It's ironic that this thread appeared today. My older sister (she's 72) just sent me some of her old LPs as a sort of birthday present. They arrived today and included was a mono Mercury Living Presence 3-LP set of Janos Starker playing the Bach Unaccompanied Suites for cello, just like this
I have a bit of history with the cello. My brother started studying it when I was 8 and I grew up from then on listening to him practice the cello and perform on the cello. He earned a BS in cello performance from the Cincinnati College-Conservatory of Music and studied for a year under Lynn Harrell, who's probably the best cellist living today.
After my brother got serious about cello, my dad started buying classical cello LPs, including the Mercury Starker set, some RCA Red Seals with Heifetz and Piatagorsky, and the Villa-Lobos album on Everest recorded on 35mm mag film.
When I bought my first CD player in 1987 I started building up a classical music library. You couldn't get the Starker or Casals on CD then, and Rostropovich wouldn't be recording his version for another 14 years or so. So the best I could get at the time was Lynn Harrell's on London Digital, which is actually quite nice. I also heard the first Yo Yo Ma and a few years ago picked up the Rostropovich set.
Well, that Starker LP set had spoiled me. If it wasn't the performance it was the sonics, and vice-versa. Now that I've had nearly two years to get reacquainted with the LP sound, I can say that listening to Starker album was like a cool drink of water after a long walk through the digital desert.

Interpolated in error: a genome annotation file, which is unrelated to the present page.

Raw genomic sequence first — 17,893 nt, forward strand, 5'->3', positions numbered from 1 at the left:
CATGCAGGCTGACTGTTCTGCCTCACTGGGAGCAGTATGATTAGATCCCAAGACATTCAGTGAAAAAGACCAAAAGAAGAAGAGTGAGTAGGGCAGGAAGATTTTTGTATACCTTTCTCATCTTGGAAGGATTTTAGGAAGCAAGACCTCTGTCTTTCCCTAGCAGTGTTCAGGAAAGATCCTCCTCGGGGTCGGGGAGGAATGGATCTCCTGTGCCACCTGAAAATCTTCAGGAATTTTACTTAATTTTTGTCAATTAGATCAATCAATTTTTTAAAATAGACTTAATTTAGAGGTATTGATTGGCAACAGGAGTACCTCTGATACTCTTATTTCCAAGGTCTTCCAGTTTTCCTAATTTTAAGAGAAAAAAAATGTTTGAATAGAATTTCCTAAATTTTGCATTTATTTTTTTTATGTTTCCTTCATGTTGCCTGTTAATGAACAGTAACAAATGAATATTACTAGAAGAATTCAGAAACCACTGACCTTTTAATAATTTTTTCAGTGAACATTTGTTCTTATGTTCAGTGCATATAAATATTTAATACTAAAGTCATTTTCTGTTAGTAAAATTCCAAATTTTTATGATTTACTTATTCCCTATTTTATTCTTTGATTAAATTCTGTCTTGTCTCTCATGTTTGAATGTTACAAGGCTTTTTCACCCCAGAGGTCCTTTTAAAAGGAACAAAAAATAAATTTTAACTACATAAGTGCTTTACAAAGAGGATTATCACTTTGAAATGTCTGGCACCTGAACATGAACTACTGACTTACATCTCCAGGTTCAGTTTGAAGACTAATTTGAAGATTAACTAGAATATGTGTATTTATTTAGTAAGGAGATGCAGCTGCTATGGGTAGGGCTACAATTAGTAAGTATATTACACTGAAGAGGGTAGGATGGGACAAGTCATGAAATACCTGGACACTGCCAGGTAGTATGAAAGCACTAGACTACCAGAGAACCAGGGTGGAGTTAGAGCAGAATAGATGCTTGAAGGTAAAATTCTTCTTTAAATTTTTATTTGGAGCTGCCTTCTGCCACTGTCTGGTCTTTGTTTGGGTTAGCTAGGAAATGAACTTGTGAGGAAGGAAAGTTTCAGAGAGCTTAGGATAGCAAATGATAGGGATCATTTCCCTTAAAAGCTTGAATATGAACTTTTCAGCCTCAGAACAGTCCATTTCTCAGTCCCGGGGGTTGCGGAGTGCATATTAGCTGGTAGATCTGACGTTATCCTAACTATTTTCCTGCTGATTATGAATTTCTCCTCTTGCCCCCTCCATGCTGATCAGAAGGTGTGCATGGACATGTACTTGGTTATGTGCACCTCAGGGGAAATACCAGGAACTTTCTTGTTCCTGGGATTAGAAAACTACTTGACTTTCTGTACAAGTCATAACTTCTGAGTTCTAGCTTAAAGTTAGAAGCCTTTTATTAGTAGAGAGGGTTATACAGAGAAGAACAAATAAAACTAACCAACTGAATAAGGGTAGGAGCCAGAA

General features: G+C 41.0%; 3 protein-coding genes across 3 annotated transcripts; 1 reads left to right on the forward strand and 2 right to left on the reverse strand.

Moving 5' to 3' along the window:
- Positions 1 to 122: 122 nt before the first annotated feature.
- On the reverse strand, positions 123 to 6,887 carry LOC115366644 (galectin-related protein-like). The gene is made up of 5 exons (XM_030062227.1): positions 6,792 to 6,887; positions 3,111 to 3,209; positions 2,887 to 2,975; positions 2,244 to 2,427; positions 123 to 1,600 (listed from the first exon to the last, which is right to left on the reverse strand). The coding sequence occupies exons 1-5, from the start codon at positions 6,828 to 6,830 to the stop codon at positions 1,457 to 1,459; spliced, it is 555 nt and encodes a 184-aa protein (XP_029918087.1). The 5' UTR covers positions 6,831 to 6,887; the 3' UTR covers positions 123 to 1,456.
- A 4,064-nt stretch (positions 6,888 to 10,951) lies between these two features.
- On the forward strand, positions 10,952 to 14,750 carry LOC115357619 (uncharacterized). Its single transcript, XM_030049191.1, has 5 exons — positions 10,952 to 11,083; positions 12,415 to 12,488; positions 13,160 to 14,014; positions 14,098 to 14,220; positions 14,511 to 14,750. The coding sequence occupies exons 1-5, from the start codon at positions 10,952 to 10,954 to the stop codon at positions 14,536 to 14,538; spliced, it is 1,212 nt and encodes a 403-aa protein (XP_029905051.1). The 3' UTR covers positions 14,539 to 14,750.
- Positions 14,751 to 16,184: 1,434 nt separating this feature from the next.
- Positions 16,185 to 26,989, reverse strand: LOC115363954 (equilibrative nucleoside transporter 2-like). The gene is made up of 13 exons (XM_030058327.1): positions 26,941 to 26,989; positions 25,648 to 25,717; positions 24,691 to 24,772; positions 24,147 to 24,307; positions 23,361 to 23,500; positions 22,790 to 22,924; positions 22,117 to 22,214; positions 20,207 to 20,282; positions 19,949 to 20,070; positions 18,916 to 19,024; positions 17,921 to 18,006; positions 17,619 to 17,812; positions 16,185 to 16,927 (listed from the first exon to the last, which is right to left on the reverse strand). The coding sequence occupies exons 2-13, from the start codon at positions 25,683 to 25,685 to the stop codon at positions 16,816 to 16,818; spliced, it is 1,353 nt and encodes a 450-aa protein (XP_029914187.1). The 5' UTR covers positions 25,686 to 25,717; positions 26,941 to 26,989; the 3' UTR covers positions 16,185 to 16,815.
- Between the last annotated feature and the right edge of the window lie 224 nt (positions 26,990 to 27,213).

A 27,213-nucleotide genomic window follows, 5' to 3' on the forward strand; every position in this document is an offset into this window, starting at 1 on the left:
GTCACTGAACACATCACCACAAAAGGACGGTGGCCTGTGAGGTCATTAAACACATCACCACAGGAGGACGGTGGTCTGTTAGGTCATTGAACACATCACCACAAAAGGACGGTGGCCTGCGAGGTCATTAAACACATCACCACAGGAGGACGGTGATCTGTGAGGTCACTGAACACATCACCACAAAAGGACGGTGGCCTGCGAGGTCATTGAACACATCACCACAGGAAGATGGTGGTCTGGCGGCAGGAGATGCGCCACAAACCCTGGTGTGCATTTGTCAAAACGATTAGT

The strengths of LP playback mesh well with the sonic character of the cello. The way the cello's tone springs to life, blooms, and then fades demands the near infinite dynamic resolution of analog. Digital doesn't begin to capture the way the bow scratches the string, activates the spruce top, causes the instrument body to resonate, and then fades as the next note begins. LPs present it in all (or most of) its glory.
Since the advent of the CD, we've had some excellent cellists--Harrell, Ma, Bylsmer--but only one legend, Rostropovich. The LP era saw several legends--Casals, Piatagorsky, Rostropovich again, Starker, Fournier, Leonard Rose (who taught both Ma and Harrell), and DuPre. Except for the Speakers Corner reissue of the Starker Mercury set, most cello on LP is of a limited finite and shrinking supply. And DuPre, who should have been peaking in the last few years, had to stop playing over 20 years ago. So her discography is relatively brief.
I suspect there are far more LPs (i.e., copies of each title) of the violinists--Heifetz, Zimbalist, Szeryng, Stern, Francescatti, etc. than of the cellists.